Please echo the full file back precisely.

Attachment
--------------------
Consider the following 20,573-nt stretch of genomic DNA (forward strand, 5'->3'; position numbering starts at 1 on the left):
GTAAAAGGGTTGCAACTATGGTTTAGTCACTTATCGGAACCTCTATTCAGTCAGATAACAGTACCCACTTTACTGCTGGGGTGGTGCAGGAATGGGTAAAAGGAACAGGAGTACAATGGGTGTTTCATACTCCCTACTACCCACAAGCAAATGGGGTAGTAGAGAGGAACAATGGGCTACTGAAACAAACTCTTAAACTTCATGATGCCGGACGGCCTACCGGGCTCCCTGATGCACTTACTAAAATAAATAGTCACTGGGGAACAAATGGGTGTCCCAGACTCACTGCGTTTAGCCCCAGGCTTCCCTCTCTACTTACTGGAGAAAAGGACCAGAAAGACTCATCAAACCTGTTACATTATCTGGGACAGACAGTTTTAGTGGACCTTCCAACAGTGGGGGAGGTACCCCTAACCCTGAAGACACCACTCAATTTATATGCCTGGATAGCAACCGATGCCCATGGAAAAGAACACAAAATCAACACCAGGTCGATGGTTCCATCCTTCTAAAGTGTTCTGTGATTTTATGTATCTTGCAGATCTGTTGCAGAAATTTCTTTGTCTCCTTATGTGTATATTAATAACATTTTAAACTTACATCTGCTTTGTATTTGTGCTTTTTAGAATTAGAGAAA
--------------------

Consider the following 20,573-nt stretch of genomic DNA (forward strand, 5'->3'; position numbering starts at 1 on the left):
GTAAAAGGGTTGCAACTATGGTTTAGTCACTTATCGGAACCTCTATTCAGTCAGATAACAGTACCCACTTTACTGCTGGGGTGGTGCAGGAATGGGTAAAAGGAACAGGAGTACAATGGGTGTTTCATACTCCCTACTACCCACAAGCAAATGGGGTAGTAGAGAGGAACAATGGGCTACTGAAACAAACTCTTAAACTTCATGATGCCGGACGGCCTACCGGGCTCCCTGATGCACTTACTAAAATAAATAGTCACTGGGGAACAAATGGGTGTCCCAGACTCACTGCGTTTAGCCCCAGGCTTCCCTCTCTACTTACTGGAGAAAAGGACCAGAAAGACTCATCAAACCTGTTACATTATCTGGGACAGACAGTTTTAGTGGACCTTCCAACAGTGGGGGAGGTACCCCTAACCCTGAAGACACCACTCAATTTATATGCCTGGATAGCAACCGATGCCCATGGAAAAGAACACAAAATCAACACCAGGTCGATGGTTCCATCCTTCTAAAGTGTTCTGTGATTTTATGTATCTTGCAGATCTGTTGCAGAAATTTCTTTGTCTCCTTATGTGTATATTAATAACATTTTAAACTTACATCTGCTTTGTATTTGTGCTTTTTAGAATTAGAGAAA